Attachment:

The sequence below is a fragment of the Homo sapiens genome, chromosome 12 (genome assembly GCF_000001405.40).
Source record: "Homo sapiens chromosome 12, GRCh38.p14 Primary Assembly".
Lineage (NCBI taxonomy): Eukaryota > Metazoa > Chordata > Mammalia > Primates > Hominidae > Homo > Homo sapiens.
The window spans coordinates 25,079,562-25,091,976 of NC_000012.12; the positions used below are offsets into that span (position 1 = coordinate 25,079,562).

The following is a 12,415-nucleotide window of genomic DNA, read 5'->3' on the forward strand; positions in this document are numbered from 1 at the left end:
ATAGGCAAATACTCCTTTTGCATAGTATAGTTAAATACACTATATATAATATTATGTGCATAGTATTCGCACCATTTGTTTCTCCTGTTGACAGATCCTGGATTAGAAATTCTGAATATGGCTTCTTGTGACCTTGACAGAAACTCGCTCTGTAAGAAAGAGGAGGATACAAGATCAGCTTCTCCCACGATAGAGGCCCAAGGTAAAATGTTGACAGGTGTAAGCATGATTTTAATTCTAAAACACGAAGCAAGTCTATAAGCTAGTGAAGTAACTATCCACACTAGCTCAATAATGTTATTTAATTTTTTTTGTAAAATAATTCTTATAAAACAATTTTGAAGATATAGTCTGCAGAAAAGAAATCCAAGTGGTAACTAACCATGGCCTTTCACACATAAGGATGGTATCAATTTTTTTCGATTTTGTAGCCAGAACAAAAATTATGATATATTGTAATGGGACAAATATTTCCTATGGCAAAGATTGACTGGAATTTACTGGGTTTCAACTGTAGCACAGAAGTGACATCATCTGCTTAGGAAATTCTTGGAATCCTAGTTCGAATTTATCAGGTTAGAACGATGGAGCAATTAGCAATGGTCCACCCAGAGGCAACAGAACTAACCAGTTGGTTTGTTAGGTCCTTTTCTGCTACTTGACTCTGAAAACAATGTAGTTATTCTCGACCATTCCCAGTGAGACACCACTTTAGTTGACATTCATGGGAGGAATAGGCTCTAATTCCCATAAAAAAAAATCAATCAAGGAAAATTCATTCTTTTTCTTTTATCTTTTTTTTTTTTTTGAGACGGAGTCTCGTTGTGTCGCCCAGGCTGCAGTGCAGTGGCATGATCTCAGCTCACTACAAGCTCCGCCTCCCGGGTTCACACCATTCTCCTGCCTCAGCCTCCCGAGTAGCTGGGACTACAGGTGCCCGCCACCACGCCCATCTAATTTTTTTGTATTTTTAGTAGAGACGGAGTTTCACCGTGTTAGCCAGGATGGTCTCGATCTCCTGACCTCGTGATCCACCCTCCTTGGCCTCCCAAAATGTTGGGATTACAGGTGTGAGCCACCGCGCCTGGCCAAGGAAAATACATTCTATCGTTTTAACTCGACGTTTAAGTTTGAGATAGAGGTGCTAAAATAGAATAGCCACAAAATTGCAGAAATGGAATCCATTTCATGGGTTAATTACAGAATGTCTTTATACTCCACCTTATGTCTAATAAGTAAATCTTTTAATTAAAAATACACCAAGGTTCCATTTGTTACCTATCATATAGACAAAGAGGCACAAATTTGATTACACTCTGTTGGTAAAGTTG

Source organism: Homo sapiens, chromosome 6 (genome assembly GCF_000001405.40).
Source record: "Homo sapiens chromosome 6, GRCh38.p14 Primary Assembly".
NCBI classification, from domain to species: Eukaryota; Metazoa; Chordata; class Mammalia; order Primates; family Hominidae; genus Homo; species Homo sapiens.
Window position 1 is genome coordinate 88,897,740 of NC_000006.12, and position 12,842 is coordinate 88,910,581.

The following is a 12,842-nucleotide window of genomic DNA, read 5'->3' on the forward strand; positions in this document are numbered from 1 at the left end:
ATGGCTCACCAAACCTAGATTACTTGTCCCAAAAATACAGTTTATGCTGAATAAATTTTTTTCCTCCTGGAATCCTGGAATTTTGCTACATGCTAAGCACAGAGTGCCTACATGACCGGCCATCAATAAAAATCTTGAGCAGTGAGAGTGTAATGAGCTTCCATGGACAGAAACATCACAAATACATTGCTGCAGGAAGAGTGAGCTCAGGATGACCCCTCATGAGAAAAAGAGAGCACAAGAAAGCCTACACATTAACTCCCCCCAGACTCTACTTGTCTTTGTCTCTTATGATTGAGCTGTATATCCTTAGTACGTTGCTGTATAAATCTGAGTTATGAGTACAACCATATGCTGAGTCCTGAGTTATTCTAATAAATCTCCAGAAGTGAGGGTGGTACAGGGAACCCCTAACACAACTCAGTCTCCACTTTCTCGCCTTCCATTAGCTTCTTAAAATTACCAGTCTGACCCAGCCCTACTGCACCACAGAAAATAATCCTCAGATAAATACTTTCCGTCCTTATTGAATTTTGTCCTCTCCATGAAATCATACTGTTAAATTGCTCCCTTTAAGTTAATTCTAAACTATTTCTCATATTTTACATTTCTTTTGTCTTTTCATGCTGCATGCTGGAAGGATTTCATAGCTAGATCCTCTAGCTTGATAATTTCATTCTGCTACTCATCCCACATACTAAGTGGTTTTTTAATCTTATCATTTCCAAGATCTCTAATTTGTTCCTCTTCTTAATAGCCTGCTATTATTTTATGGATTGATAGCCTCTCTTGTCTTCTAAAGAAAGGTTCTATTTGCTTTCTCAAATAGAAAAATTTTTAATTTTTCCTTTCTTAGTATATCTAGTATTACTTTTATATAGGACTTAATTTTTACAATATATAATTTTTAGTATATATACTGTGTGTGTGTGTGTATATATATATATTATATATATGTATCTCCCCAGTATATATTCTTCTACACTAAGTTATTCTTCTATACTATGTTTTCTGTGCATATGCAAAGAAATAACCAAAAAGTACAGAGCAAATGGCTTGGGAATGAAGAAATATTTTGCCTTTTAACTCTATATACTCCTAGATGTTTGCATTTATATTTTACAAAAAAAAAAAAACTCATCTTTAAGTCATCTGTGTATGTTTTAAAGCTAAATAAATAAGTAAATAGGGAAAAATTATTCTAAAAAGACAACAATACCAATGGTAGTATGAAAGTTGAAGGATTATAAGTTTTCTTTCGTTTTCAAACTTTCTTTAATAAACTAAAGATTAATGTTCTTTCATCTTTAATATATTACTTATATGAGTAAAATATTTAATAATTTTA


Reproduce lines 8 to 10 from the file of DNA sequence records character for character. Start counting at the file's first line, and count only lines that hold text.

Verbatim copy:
Source record: "Homo sapiens chromosome 6, GRCh38.p14 Primary Assembly".
NCBI classification, from domain to species: Eukaryota; Metazoa; Chordata; class Mammalia; order Primates; family Hominidae; genus Homo; species Homo sapiens.
Window position 1 is genome coordinate 88,897,740 of NC_000006.12, and position 12,842 is coordinate 88,910,581.